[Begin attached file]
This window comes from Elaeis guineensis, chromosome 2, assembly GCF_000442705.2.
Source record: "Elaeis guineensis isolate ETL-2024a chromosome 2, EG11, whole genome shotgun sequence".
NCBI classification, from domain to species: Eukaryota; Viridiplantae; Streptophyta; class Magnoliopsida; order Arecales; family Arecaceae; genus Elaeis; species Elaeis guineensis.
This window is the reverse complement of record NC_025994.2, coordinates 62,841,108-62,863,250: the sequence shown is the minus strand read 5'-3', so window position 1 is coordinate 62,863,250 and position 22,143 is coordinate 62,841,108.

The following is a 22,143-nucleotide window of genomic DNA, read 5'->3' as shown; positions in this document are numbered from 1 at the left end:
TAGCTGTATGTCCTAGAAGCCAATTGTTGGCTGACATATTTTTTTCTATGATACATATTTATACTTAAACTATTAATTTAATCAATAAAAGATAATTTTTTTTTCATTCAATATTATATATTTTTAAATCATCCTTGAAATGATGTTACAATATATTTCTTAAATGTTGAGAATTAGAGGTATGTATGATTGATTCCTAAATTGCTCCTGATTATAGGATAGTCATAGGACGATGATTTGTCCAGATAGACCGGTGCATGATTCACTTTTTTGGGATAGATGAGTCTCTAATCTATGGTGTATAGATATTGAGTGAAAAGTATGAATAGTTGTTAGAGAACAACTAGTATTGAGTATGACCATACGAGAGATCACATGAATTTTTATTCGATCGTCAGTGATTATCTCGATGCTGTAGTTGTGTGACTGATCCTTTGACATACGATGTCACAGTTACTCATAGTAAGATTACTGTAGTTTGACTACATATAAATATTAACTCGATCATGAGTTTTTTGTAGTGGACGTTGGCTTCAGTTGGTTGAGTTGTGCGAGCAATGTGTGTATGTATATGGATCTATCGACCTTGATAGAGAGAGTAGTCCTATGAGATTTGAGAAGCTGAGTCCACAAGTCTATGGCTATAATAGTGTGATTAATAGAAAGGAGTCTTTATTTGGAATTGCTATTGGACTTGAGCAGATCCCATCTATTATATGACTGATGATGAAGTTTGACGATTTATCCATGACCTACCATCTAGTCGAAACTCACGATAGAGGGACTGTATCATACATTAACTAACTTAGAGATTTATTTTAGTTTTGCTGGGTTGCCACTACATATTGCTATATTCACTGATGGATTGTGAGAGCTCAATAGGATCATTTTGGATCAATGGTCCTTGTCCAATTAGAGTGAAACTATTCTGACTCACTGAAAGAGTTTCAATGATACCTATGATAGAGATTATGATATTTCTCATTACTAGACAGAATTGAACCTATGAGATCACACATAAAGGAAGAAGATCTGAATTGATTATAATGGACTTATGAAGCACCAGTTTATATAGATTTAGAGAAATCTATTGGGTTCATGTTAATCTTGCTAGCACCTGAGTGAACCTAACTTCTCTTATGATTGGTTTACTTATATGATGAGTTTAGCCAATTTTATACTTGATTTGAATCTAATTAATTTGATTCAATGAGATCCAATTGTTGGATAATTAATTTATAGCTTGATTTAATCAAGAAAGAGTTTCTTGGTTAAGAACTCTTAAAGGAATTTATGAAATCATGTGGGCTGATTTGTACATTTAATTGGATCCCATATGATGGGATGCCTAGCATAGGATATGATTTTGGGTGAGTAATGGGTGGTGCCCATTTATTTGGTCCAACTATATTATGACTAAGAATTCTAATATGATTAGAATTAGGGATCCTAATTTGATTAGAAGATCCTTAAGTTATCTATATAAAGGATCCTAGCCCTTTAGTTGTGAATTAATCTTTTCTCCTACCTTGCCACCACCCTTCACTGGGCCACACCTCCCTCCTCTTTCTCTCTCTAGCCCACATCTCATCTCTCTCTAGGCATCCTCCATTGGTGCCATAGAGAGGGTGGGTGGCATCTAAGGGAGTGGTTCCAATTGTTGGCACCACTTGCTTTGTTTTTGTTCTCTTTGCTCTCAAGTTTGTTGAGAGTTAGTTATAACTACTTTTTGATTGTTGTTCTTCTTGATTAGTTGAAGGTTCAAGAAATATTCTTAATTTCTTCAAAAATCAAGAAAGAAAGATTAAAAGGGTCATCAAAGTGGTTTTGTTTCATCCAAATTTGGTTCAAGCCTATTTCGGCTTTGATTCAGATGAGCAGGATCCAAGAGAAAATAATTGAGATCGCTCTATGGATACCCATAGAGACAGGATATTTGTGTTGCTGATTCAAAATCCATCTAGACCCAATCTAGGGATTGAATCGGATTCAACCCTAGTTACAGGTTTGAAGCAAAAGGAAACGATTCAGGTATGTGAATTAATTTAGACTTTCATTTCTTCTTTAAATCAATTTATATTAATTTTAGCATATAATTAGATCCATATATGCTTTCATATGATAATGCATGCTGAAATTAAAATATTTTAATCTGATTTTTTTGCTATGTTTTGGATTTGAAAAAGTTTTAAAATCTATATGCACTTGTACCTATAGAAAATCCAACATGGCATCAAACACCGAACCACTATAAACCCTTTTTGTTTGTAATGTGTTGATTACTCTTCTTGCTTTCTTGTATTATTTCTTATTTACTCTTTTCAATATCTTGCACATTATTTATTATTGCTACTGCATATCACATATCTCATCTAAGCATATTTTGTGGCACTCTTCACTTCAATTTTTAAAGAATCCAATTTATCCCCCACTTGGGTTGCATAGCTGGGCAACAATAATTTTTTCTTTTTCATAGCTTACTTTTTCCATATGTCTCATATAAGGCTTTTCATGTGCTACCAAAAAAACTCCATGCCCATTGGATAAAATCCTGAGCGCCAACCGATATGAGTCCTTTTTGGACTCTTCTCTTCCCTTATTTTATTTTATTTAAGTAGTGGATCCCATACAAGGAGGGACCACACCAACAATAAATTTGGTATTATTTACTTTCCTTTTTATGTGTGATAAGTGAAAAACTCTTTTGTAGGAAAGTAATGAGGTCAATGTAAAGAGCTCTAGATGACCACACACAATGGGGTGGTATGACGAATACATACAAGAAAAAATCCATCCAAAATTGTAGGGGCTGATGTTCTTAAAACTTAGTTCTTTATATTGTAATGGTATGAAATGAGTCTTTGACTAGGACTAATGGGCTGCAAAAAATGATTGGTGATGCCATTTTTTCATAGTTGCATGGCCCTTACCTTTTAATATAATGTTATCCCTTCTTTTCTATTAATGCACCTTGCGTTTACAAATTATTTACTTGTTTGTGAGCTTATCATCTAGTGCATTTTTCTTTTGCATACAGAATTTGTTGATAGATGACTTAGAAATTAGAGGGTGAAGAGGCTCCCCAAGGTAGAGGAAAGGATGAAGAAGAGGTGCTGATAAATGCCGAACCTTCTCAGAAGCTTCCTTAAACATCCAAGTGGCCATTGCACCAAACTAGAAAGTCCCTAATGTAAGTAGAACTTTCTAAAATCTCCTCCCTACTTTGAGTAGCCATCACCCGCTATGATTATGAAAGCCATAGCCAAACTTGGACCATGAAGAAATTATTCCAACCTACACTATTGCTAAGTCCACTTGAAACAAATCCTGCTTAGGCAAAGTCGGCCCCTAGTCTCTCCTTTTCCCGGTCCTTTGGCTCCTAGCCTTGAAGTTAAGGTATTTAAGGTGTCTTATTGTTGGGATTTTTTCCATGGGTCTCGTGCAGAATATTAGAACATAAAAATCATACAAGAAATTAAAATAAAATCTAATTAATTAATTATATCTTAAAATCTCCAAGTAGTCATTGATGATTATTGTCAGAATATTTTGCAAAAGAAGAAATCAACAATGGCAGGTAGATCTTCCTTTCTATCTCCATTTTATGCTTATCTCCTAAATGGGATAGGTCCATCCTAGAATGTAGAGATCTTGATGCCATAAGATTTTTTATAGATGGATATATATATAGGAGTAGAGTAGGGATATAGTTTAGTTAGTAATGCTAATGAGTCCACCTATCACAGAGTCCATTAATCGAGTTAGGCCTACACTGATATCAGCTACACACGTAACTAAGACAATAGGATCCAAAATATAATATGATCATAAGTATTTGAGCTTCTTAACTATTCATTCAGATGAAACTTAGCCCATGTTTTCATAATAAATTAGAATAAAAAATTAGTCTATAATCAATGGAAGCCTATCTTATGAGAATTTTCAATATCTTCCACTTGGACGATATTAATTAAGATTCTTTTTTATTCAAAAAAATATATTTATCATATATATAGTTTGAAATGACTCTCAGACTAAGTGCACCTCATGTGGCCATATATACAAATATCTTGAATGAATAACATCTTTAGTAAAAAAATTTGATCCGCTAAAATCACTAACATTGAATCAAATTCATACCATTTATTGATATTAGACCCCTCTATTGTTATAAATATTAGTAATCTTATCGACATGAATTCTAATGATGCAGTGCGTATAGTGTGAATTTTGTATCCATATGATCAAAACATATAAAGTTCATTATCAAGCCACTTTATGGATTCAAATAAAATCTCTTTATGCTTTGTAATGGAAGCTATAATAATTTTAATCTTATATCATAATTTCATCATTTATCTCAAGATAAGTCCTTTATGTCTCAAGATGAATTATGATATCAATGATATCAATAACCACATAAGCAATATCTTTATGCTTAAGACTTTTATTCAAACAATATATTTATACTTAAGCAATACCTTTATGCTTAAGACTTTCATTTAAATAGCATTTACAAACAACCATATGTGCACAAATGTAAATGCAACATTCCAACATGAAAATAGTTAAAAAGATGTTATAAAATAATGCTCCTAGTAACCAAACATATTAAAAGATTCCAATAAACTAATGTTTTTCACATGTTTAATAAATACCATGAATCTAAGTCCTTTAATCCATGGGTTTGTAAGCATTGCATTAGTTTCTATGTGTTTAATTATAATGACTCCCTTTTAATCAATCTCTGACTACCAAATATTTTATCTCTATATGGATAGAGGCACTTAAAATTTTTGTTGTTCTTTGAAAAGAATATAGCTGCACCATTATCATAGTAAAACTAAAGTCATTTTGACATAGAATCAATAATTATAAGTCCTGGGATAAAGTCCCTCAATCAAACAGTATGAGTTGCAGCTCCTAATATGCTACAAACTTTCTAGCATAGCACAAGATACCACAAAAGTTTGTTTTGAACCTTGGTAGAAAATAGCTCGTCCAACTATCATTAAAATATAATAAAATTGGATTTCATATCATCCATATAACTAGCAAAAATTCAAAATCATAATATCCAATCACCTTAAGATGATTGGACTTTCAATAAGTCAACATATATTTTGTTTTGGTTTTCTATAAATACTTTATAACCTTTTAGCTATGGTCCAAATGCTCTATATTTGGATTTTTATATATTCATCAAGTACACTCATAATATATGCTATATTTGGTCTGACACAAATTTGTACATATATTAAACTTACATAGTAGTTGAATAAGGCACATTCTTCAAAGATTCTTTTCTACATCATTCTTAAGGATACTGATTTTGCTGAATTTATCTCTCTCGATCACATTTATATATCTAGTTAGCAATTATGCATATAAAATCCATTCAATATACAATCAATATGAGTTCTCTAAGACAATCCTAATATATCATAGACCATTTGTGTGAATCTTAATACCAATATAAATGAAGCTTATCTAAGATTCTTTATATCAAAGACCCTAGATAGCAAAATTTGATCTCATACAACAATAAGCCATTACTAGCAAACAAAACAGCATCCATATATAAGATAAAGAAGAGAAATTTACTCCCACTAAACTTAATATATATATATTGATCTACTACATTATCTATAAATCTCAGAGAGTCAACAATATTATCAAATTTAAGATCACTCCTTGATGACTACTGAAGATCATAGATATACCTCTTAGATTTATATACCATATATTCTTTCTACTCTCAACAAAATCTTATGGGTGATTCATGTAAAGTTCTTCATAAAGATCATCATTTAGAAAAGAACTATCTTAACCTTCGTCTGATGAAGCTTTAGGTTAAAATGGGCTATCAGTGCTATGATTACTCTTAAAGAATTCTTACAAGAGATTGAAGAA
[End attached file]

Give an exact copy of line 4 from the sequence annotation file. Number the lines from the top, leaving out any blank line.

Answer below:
This window is the reverse complement of record NC_025994.2, coordinates 62,841,108-62,863,250: the sequence shown is the minus strand read 5'-3', so window position 1 is coordinate 62,863,250 and position 22,143 is coordinate 62,841,108.